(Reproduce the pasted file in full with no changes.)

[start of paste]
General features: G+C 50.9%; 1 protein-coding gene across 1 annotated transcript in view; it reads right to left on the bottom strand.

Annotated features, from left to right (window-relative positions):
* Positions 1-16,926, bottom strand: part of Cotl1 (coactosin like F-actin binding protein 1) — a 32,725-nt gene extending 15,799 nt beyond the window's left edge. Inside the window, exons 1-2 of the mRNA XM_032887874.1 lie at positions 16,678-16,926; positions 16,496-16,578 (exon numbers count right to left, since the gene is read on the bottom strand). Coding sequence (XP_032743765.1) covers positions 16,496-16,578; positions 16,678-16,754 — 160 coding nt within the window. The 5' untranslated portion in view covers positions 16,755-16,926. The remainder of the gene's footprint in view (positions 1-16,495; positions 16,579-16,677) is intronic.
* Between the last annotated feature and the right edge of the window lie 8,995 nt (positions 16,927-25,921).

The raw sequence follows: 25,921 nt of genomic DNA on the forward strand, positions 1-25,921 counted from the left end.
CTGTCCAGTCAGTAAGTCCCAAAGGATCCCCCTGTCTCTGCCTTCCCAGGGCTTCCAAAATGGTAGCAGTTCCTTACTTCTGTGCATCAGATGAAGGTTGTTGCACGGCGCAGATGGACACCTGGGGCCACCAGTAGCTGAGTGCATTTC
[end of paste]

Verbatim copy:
General features: G+C 50.9%; 1 protein-coding gene across 1 annotated transcript in view; it reads right to left on the bottom strand.

Annotated features, from left to right (window-relative positions):
* Positions 1-16,926, bottom strand: part of Cotl1 (coactosin like F-actin binding protein 1) — a 32,725-nt gene extending 15,799 nt beyond the window's left edge. Inside the window, exons 1-2 of the mRNA XM_032887874.1 lie at positions 16,678-16,926; positions 16,496-16,578 (exon numbers count right to left, since the gene is read on the bottom strand). Coding sequence (XP_032743765.1) covers positions 16,496-16,578; positions 16,678-16,754 — 160 coding nt within the window. The 5' untranslated portion in view covers positions 16,755-16,926. The remainder of the gene's footprint in view (positions 1-16,495; positions 16,579-16,677) is intronic.
* Between the last annotated feature and the right edge of the window lie 8,995 nt (positions 16,927-25,921).

The raw sequence follows: 25,921 nt of genomic DNA on the forward strand, positions 1-25,921 counted from the left end.
CTGTCCAGTCAGTAAGTCCCAAAGGATCCCCCTGTCTCTGCCTTCCCAGGGCTTCCAAAATGGTAGCAGTTCCTTACTTCTGTGCATCAGATGAAGGTTGTTGCACGGCGCAGATGGACACCTGGGGCCACCAGTAGCTGAGTGCATTTC